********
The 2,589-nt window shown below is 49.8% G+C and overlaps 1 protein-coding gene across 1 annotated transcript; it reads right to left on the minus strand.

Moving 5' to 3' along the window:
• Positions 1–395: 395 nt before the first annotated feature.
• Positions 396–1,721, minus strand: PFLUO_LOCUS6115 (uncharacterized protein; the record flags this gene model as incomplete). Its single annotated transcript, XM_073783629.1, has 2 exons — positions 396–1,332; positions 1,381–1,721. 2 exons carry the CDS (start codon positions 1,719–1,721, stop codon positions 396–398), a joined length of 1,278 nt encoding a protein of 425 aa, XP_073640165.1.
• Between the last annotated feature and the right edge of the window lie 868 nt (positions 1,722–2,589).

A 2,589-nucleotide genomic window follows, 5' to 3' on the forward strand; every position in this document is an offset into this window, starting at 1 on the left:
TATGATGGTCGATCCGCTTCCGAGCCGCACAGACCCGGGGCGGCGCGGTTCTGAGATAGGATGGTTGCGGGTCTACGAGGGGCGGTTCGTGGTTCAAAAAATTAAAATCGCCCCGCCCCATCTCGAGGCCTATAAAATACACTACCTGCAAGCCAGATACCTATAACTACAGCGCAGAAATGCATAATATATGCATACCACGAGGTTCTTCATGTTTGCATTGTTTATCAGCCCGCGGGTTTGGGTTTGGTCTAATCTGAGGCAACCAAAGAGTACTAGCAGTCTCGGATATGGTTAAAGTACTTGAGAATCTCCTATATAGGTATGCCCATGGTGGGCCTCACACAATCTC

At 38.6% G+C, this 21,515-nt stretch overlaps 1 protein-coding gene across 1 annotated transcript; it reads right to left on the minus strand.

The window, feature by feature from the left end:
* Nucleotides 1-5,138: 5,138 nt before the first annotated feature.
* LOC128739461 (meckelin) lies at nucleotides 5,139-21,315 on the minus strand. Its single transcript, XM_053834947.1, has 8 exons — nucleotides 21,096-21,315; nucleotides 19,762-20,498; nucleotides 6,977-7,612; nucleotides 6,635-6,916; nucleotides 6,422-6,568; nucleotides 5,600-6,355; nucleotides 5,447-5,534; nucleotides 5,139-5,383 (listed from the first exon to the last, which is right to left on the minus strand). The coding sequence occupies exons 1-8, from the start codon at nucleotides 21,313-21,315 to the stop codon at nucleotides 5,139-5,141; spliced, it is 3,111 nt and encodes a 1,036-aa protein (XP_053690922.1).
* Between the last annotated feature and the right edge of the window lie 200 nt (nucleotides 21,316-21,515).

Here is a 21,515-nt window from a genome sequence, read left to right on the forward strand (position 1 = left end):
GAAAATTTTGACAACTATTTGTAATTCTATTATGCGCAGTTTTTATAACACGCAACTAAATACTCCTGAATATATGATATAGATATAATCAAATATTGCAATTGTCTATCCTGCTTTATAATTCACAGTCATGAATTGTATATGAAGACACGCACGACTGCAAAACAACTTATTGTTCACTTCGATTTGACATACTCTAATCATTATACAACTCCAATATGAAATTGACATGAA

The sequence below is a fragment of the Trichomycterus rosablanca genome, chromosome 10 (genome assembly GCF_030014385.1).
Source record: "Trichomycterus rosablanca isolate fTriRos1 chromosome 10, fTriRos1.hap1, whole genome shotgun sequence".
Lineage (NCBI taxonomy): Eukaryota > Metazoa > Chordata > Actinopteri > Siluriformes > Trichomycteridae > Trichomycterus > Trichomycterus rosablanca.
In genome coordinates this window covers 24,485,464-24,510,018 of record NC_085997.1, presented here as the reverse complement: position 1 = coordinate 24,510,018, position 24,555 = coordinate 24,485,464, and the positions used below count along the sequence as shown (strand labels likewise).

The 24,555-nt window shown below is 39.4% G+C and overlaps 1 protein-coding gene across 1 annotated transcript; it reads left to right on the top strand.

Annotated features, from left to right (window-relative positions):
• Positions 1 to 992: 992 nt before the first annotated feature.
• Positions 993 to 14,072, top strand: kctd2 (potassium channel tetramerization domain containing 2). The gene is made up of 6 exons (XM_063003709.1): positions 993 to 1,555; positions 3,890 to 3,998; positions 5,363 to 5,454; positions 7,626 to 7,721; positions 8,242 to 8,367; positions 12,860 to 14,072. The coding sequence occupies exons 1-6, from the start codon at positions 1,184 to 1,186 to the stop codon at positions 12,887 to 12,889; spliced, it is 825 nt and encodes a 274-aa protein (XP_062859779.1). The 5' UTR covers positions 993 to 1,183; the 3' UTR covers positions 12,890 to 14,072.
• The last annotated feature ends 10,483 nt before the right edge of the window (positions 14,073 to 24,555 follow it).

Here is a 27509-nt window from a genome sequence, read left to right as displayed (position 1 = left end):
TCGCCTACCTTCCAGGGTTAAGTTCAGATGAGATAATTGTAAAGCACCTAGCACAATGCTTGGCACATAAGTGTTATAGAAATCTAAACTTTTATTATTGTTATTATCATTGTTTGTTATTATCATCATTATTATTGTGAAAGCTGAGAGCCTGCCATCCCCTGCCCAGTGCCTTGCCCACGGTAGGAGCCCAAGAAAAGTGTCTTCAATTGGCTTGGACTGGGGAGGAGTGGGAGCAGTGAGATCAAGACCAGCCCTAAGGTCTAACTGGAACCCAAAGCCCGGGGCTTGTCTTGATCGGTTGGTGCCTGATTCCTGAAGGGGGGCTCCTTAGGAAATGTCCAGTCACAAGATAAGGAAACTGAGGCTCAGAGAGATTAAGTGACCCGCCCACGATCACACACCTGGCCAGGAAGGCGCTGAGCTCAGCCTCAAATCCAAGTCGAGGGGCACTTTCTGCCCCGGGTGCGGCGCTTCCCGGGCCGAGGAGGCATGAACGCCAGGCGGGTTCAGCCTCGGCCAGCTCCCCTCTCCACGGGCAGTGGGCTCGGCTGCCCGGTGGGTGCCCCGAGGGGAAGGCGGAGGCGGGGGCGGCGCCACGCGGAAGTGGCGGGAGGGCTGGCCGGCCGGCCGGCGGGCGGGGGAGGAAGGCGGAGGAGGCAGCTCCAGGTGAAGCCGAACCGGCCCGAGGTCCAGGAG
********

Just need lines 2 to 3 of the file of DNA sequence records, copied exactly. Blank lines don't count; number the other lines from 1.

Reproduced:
Moving 5' to 3' along the window:
• Positions 1–395: 395 nt before the first annotated feature.